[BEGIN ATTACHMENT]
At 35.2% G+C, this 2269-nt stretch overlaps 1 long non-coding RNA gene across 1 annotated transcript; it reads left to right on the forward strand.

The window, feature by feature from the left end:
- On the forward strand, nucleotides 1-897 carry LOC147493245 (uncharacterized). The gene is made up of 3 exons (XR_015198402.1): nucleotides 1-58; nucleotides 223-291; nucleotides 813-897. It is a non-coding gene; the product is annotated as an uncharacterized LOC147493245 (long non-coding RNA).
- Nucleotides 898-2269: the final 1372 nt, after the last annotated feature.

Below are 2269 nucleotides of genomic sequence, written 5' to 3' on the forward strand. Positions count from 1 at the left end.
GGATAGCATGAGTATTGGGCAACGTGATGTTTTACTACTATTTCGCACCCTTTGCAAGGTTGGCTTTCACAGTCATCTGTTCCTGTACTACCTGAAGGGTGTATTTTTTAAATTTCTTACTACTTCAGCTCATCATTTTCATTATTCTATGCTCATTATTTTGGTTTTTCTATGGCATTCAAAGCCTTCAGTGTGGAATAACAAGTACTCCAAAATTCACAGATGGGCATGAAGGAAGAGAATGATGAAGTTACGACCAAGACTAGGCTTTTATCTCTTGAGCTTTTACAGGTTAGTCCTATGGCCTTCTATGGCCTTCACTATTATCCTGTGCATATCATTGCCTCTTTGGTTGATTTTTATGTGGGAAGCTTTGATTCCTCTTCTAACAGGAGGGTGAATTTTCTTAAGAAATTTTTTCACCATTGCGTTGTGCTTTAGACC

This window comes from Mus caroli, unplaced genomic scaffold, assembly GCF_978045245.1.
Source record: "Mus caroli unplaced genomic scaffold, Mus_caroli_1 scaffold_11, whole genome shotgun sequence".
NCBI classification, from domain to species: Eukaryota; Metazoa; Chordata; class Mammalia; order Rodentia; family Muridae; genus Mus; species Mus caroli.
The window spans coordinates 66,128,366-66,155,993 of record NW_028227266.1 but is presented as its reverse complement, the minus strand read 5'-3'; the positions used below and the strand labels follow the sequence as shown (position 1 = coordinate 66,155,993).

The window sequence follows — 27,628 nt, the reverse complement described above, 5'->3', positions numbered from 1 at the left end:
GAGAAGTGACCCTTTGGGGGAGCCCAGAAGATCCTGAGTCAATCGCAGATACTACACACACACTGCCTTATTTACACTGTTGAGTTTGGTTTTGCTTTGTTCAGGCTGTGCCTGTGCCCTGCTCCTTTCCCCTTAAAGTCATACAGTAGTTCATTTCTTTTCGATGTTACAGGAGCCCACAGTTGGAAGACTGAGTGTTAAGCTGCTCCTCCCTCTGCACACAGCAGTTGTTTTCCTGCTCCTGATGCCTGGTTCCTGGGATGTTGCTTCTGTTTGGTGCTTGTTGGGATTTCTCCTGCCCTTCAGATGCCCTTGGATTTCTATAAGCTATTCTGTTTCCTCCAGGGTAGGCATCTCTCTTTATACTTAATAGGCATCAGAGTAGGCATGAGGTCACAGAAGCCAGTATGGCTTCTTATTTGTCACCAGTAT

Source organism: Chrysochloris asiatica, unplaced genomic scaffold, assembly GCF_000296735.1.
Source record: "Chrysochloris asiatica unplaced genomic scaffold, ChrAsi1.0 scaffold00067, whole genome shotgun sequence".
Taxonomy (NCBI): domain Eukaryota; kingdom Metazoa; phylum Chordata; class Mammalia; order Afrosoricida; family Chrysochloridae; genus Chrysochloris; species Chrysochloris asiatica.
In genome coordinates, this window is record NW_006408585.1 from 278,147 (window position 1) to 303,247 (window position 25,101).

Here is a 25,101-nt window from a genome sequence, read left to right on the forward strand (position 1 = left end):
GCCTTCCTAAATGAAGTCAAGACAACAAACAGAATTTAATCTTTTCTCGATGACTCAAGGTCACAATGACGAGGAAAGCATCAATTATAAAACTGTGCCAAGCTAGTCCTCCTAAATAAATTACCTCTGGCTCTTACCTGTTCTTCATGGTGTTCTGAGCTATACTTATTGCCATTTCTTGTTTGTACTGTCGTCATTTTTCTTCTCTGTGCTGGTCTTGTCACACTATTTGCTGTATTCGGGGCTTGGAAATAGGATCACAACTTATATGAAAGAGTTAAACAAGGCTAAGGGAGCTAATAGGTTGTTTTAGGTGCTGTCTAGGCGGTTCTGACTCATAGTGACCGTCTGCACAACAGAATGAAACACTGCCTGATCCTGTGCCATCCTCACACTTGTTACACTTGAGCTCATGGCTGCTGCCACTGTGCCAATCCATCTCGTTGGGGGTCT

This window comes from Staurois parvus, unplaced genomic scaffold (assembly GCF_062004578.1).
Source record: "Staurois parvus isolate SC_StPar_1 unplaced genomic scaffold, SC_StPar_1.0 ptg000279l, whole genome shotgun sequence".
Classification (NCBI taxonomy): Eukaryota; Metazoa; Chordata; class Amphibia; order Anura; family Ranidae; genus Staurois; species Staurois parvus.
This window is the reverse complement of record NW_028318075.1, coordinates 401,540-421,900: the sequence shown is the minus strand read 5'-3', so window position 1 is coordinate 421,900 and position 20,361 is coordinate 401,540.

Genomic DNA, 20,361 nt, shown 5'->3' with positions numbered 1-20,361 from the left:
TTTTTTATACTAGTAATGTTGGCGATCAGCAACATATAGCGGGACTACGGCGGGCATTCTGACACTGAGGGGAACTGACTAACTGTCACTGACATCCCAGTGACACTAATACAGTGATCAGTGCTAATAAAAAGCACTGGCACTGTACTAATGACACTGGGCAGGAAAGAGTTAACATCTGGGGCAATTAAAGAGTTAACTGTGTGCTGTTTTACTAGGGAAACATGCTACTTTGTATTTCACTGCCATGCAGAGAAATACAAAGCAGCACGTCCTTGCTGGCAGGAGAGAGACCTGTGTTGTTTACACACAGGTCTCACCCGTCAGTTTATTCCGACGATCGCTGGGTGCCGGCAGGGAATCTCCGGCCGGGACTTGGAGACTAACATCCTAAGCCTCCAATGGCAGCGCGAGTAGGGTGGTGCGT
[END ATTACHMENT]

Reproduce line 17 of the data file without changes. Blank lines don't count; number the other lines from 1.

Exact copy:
Here is a 25,101-nt window from a genome sequence, read left to right on the forward strand (position 1 = left end):